That seems ridiculous to me now, but I'm glad I remember having that discussion, remember agreeing with that sentiment, because it helps me to understand why some writers are so fond of killing people. (It also makes me love Stanger than Fiction just that much more.) I mean, sure, sometimes people are going to die in stories. I'm not saying that death should be removed from fiction altogether; that would just be silly. What I'm saying is that death has become a crutch, and Subito Morte in any story throws up a little red flag in my head that flaps and shouts, "Amateur author!"

Granted, death is often sudden. As is stencil spray-painted in Gothic text on the side of a newspaper stand here in Provo, "...But Death Is Always Certain." I mean, death is coming for all of us, and sometimes he comes for us out of that proverbial blue, and that's fine. But sometimes death just doesn't make sense in the context of a story. I feel that Dead Poets' Society was a good example. Now, I'm no psychologist, but the suicide in Dead Poets' Society rubbed me the wrong way because it didn't seem to fit in the context of the character who killed himself. There was nothing in the movie up to that point to support that suicide--nothing! It just didn't make any sense at all.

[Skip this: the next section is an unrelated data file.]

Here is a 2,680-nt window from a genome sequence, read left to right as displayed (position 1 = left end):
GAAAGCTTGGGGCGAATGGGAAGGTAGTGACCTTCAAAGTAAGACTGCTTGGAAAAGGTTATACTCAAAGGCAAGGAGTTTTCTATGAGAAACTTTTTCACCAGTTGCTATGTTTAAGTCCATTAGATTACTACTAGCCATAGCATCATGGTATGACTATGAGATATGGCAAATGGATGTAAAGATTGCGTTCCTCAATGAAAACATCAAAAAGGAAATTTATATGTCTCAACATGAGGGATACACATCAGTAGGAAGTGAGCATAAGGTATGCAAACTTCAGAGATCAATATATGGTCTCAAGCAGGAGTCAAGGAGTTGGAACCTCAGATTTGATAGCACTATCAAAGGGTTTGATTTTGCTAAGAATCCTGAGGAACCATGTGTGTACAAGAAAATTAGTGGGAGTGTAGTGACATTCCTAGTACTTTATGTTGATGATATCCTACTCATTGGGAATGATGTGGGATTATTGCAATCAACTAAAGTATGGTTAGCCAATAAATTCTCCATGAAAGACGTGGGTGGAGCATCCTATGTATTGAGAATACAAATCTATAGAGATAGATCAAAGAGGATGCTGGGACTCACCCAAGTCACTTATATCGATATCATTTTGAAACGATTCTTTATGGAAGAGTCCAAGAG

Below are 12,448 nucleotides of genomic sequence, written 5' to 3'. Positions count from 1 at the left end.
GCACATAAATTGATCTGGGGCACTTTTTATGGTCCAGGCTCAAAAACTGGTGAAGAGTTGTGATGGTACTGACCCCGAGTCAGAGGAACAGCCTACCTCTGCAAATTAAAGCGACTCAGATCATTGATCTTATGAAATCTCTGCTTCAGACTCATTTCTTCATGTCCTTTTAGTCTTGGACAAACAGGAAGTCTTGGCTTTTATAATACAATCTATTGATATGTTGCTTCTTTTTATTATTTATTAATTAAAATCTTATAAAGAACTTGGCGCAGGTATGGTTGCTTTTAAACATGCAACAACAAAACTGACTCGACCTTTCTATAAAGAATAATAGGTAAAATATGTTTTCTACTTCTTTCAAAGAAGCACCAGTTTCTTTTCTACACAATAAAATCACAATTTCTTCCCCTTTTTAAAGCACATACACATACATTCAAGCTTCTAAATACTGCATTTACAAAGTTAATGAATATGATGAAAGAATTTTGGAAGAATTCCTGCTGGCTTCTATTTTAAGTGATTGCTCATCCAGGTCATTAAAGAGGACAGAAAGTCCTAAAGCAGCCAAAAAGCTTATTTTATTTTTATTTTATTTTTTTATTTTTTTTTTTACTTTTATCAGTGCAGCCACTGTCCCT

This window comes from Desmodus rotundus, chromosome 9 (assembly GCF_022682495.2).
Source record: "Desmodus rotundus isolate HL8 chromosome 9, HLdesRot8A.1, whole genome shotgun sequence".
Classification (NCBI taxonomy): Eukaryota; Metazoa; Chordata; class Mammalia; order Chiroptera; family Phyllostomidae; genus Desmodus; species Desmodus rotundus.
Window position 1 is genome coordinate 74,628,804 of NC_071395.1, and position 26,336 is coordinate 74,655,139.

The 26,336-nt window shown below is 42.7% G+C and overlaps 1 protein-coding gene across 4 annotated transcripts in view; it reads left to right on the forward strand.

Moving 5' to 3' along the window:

But this is one of those stories wherein the teacher character must be kicked out of the school. How can we do this? Aha! We shall blame him for the suicide of one of his students! This will spark flames of injustice in the hearts of all who watch this movie, and they will be moved by that beautiful, poignant injustice we have created. Look at us; we are such good writers. Let's go get slobbering drunk and write a movie, guys! Who's with me?

Tonight I came across Subito Morte again as I watched The Bridge to Terebithia. This was an especially offensive death because the surrounding story wasn't strong enough to support the weight of it. It just--it wasn't that kind of story! Had the girl's family suddenly moved (Subito Moto?), I think the whole story would have played out about the same and probably been a bit more believable. I liked the movie other than that; I thought it was a pretty good story and an intriguing idea, but the death was adipose (sorry for the malapropism--I'm tired--can't think of the word I'm actually looking for--something like inappropriate--stuck with the one that popped into my head) and kinda turned me off to the rest of it.

So beware the Subito Morte! (And I mean that, I think, in every way possible.) If you deign to write a story, don't take any cheap-shot shortcuts; there are other, better ways!

Post 137

I'm not sure how I feel about this....

Post 136

Nathanael sat relaxing in the shade of a fig tree when Philip came running up to him.

"Nathanael!" Philip said between gasps for air. "We found Him!"

"Found who?" Nathanael asked.

"The Messiah promised by Moses!"

Nathanael raised an eyebrow. "Really?"

"Yes," Philip said. "Jesus of Nazareth."

Nathanael chuckled. "Can anything good come from Nazareth?"